Saffron Pistachio Kulfi Pops

Kulfi and I have history. One that has roots from high school! I honestly don't remember much of my school days. Looking back, I realise I went most of it a haze of self-defense. I never fit, so I choose to exclude myself voluntarily, thereby creating a myth of control and years of no nostalgia. 

But amidst all of that barrenness are a few flickers of bright memories, the few times, I indulged in life and life ruffled my hair and said you can laugh and have fun. Kulfi is one of those few happy memories I retain from that time of my life. And, through it the longest friendship of my life. Although, I haven't been a good friend most of the time in that relationship and the tenuous connection continues only because of the other person. I am sorry for that. And, I am kinda hoping to make up for that, by dedicating this recipe to her.

It was like this.

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In my last year of school, I lived around 45 minutes walking distance from school. My routine was to walk to school every morning and take a public bus back in the evenings. Taking a bus did not really shorten the commute. It simply was the lazy way out. Now, here comes the important part. A bus trip costed Rs. 1.50 (2 cents US) one way. I was given exactly Rs. 1.75 everyday. That was all the money I ever had on me. The buffer of 25 paisa incase, for the sake of emergency!

There was also a small convenience store by the school where we typically bought last minute supplies - charts we forgot for homework for geography class, stationery and occasionally some thing to cool off with. Back then, the store carried a kulfi on stick made by the quintessential Indian ice cream brand, Kwality. Looking back, there was nothing particularly great about it. Although I still hold on to it being the best kulfi I have ever had.

Because, I somehow associate those kulfi experiences with being naughty and therefore nicer! You see, the kulfi costed Rs. 2. Now I only had Rs.1.75 on me. Therefore, in order have one kulfi experience I had to forego two days of commuter bus luxury. It felt rather a big and entrepreneurial choice then. And naughty because none was the wiser at home! ;-) But, more importantly, it is cherished because it was always a shared experience. I never ever had kulfi on my own. In my rather lonely childhood those times stand out in stark reflection.

My friend and I would buy the occasional kulfi and walk back home, chatting, about I have no idea what. Probably about how annoying school was! {Sad irony!} She lived halfway between the school and my house. So, typically, I would walk back to hers and then find some inside roads to get to mine. But, that time walking on my own and walking all the way was perfect trade off for having that experience, kulfi included.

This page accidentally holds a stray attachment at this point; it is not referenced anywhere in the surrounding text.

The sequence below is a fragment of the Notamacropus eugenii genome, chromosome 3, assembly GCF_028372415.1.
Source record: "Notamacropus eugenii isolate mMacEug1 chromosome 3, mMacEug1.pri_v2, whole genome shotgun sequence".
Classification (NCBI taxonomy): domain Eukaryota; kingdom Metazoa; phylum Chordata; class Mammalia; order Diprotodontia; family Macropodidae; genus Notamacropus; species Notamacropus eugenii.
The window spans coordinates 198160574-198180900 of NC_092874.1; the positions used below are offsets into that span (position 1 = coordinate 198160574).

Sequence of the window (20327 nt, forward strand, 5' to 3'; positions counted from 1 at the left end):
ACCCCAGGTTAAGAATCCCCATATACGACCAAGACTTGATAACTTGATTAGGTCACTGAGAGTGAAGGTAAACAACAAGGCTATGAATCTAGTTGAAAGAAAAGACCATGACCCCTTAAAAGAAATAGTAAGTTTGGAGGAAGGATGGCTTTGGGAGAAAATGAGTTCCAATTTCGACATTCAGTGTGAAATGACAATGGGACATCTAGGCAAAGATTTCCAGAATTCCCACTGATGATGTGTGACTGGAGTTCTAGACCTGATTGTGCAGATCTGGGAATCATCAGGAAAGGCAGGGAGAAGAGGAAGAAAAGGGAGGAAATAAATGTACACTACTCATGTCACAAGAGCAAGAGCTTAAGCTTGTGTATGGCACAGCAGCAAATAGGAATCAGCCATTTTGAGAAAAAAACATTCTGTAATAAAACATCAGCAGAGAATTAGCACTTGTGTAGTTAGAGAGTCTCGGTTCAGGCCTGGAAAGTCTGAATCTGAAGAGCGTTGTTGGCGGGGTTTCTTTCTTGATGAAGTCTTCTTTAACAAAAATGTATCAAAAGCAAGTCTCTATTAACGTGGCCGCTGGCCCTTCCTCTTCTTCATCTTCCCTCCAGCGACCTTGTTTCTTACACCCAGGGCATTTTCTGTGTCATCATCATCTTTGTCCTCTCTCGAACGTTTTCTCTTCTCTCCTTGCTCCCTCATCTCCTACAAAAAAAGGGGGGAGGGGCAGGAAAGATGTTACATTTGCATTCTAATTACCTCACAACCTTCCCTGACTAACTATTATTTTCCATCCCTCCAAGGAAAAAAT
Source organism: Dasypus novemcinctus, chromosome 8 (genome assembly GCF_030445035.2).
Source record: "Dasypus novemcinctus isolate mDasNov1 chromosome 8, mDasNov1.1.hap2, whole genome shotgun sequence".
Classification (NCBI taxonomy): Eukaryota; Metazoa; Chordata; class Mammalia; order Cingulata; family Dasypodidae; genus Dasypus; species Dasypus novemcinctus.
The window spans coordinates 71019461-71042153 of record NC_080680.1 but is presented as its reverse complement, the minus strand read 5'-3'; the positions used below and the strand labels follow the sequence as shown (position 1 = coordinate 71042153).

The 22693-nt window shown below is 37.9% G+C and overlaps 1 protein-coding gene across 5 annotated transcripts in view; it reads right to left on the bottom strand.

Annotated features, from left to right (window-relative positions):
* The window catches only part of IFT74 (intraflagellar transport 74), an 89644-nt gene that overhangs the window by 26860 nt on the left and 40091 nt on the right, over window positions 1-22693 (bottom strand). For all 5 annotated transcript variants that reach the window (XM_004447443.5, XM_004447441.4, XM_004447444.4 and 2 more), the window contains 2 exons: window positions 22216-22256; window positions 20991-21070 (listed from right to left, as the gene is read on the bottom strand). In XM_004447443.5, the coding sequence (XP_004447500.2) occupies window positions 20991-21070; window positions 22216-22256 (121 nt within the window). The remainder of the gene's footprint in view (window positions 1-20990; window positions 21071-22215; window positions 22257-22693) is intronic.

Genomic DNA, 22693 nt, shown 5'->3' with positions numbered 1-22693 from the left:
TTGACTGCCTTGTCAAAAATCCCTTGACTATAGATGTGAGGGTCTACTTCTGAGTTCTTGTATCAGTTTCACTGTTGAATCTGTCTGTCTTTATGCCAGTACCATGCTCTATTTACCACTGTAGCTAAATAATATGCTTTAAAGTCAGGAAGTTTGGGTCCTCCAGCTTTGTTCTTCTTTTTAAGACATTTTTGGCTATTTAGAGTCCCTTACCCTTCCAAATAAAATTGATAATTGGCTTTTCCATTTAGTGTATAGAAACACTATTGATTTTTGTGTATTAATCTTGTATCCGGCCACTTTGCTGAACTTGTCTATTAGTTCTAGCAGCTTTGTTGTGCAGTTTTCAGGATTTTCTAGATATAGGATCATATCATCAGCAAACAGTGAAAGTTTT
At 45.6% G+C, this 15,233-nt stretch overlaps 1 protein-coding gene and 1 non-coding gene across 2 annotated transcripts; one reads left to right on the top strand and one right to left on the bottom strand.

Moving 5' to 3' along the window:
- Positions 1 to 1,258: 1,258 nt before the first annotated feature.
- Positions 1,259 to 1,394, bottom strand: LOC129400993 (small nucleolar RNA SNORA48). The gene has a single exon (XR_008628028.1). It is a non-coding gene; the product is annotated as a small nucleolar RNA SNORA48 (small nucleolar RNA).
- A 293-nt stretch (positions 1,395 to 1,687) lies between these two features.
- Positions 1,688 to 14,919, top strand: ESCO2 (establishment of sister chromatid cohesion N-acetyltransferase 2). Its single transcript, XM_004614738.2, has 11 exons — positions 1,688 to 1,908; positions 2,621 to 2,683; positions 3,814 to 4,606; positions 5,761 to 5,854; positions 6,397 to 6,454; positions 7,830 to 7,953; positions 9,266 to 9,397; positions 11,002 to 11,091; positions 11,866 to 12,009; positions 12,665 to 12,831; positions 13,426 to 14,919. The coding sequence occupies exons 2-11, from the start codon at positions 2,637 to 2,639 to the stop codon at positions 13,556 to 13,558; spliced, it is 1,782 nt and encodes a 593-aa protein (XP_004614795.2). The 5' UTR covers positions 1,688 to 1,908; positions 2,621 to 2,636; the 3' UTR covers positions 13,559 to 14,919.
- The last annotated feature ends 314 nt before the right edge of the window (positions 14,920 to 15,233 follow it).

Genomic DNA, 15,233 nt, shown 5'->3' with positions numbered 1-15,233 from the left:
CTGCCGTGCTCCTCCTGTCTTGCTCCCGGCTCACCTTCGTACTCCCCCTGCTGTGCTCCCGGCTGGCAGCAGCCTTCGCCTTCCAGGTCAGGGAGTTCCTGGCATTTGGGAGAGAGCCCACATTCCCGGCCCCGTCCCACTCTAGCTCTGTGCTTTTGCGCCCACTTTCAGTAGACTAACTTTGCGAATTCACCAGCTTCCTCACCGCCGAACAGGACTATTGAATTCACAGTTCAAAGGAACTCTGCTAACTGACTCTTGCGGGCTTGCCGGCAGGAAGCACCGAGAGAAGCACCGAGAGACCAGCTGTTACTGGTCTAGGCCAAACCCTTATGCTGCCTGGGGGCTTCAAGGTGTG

I also ended up building up my hoard for future kulfi purchases. After all, every two days and one kulfi later, I still had Rs 1.50 extra. Until the meagre stash was discovered and I went back to zero. Sometimes, I managed to sneak in an extra kulfi before then. Ooh La La! Glory be with me! ;-)

I have clung to that memory for several years now. I graduated high school, moved cities and countries, and moved on in life. But, I have had few kulfis since. Probably a couple and they never tasted quite as good. I certainly never attempted to make my own. Sub-consciously, it has been a conscious choice. Those school kulfi days are special and I did not want to clutter my kulfi experiences and sully the memories. So, I felt.

Recently, I realised holding on was not a good idea at all. Letting go is essential to moving on. Somehow, in holding on to those few scraps of memories, I felt I was justifying what wasn't in those years. And, that is not a great idea. Neither is it a bright idea to not create new experiences around those objects because, the later ones are just new, and in no way supplant the cherished past. Thinking or rather hoping otherwise is very silly, I realised...

So, finally this Summer, I decided to make kulfi. I decided to do it right. That meant the laborious process of reducing milk. But, I also took a shortcut and thickened it slightly with sweet condensed milk. A lot of pistachios swirled in because that was the flavor I used to have. And, for added luck, the kiss of saffron.

It was decadent, show stopping and dangerously addictive. It was awesome. I enjoyed every lick of it. I will make it again. It is probably one of the best kulfis I have tasted (discounting modesty here!). 

And, that kulfi I used to have with my friend 18 years ago, still rules my heart! <3


Saffron and Pistachio Kulfi Pops

Making kulfi is really easy. All you need is some patience and good milk. The most work is in reducing the milk and thickening it. Using sweet condensed milk speeds the process. But, if you want to go all traditional, you would use more milk, sweeten it with sugar and reduce the volume by a third. Either way, the reduction essentially creates the rich, creamy caramelly note that makes it decadent and more-ish. There is simply no substitute for the reduction and there is lies the love of the process... :)

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2 cups whole milk

1/4 cup sweetened condensed milk

pinch of saffron

1/4 cup pistachios, ground (some coarse and some fine

In a heavy bottomed pan, bring the milk to a boil. Lower the heat to simmer and cook the milk until it thickens and reduces to half the volume, while stirring occasionally to prevent a layer from forming at the base.

This part takes about 30 minutes of semi-active oversight.

Stir in the rest of the ingredients and heat through for 5 more minutes.

Cool to room temperature and then pour into molds and freeze for atleast four hours.